“The key argument of the collection,” he writes, “is that New Labour is less of an historical aberration than its critics alleged; rather it is possible to trace a ‘common heritage’ between New Labour and earlier modernising traditions in the party … There was a shared commitment to ‘conscience and reform’, underpinned by the ideal of national renewal and the creation of a ‘New Britain’ which animated Labour’s victories in 1929, 1945, 1964 and 1997; as such, New Labour should be seen as, ‘part of a revisionist thread of British social democratic politics’ (Driver and Martell, 2006: 23).”

(more…)

Facebook Twitter Digg Delicious StumbleUpon

Axelrod won’t make a difference as long as Zombie Labour marches on

18/04/2014, 01:33:10 PM

by David Talbot

The charge was made infamous by Unite’s Len McCluskey who, in typically robust style, refuted comments made by the Labour MP and former Shadow Chancellor, Alan Johnson.

That the former general secretary of the Communication Workers’ Union had the audacity to attack the trade union movement in the organ that they most despise, Progress, ensured that this former comrade had joined the dead roll-call of “Blairite zombies”. Indeed, the moniker is seemingly used to tar anyone who is either proud of the work of three successive Labour governments, or who is not an instant adherent of whatever ‘One Nation’ Labour purports to be.

The imagery is powerful, as those who deploy it clearly acknowledge, and the connotations serious. It is used a weapon of instant dismissal, not on the merits of the argument being put forward but on the political relevance, or not, of the person articulating them.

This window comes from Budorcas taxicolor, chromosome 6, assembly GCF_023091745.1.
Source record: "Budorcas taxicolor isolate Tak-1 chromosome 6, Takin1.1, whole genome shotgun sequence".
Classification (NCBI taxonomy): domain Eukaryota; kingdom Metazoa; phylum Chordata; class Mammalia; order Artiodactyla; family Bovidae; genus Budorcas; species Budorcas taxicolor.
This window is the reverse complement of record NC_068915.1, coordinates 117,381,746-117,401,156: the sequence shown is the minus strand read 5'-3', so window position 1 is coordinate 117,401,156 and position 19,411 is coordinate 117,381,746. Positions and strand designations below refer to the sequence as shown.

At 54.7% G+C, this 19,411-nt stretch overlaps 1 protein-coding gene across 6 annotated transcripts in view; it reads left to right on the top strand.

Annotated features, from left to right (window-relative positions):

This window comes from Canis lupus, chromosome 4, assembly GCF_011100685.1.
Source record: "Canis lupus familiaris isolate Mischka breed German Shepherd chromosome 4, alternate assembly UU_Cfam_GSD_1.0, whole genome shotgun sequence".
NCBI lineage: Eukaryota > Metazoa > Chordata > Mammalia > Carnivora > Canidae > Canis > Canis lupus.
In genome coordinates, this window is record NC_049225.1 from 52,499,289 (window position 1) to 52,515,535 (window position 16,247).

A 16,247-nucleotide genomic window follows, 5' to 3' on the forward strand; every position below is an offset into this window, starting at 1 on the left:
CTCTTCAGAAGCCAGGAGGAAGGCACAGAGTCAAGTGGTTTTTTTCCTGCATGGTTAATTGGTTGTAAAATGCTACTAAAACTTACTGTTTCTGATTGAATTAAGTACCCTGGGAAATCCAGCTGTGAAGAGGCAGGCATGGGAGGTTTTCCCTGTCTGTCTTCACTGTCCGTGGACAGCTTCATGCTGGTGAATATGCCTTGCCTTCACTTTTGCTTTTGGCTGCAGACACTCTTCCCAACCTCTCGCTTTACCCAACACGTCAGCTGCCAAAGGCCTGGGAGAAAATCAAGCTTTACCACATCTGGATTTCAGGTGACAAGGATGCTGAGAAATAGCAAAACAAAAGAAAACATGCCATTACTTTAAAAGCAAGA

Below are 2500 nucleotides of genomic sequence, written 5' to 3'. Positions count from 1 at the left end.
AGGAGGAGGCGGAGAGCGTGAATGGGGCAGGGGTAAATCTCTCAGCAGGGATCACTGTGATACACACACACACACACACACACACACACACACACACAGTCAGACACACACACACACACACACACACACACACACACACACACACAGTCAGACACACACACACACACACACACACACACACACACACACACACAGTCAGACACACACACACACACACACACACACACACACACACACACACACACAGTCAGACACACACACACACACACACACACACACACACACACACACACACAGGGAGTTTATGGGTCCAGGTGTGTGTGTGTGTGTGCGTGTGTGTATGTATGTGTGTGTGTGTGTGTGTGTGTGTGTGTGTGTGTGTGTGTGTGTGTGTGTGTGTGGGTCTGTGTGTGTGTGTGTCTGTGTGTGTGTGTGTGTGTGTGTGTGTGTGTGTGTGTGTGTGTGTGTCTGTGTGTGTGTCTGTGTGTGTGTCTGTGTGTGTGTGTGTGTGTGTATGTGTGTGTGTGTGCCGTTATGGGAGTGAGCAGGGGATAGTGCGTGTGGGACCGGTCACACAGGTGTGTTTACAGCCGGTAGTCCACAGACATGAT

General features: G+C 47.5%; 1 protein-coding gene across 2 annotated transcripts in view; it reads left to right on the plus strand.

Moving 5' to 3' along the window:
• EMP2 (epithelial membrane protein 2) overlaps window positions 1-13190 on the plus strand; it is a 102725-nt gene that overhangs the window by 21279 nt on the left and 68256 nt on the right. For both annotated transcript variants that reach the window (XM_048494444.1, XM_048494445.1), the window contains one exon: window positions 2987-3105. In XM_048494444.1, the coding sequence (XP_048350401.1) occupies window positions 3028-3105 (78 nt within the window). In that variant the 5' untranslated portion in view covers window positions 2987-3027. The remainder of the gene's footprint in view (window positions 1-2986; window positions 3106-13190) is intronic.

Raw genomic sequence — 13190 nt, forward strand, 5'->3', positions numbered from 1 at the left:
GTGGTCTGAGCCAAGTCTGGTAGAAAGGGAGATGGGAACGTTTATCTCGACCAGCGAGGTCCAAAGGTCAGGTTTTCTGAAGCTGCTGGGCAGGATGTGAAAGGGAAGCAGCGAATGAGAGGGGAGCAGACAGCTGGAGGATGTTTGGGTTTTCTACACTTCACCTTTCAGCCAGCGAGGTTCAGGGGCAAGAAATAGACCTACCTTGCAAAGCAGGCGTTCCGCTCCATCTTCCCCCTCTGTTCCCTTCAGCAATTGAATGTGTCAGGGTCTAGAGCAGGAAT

For we know that happens when movements, parties or politicians continue to stagger forward, limp-like, dead behind the eyes. They become “zombies”. Unable to articulate any coherent political thought they mindlessly harp back to better days, presumably when they were at least alive, and stick cult-like to their dogma.

For the left of the party, who have monopolised this attack on the perceived wickedness of the Labour right, this interpretation allows them to, at a stroke, blame them for all the party’s woes. It is the swivel-eyed, walking-dead platoon of Blairite ultras holding Labour back, so the argument goes.

The living dead in the Labour party are, though, not the target often cited. With their clammy dead hands it is not the Blairites who have a zombie grip on the direction on the Labour party. The political lobotomies belong solely to the left of the party who, with the recklessness of those about to die, have realised they could do everything they ever dared for.

When deciding whether to sign on the dotted line, its unlikely that Labour’s newest guru, David Axelrod, had full sight of these legions on the undead left. But as he gets to work, he will soon understand their power.

(more…)

Facebook Twitter Digg Delicious StumbleUpon

Why does Paul Kenny hate wine bars so much?

04/03/2014, 06:33:01 PM

by Stephen Bush

At the beginning of the twentieth century I would have been a mongrel, in the middle I would have been half-caste. Now I’m mixed-race; and it is not a coincidence that there has never been a better time to be mixed-race in Britain than today. Language, George Orwell once wrote, “becomes ugly and inaccurate because our thoughts are foolish”. Foolish language, though, makes it all the easier for us to have foolish thoughts.

Perhaps that’s why, at Labour’s special conference, I found myself shaking with anger. Political discourse is full of foolish words designed to excuse the lack of an argument; the word “neoliberal”, say, or worse still, “metropolitan”. Eighty percent of the British population lives in an urban area, so, with the exception of badger culling, you can throw the word “metropolitan” at pretty much any argument you don’t like. “Only ethnic minorities and economists think Labour got it right on immigration,” is an embarrassing sentence for political weathervanes, but the word “metropolitan” hides all number of sins.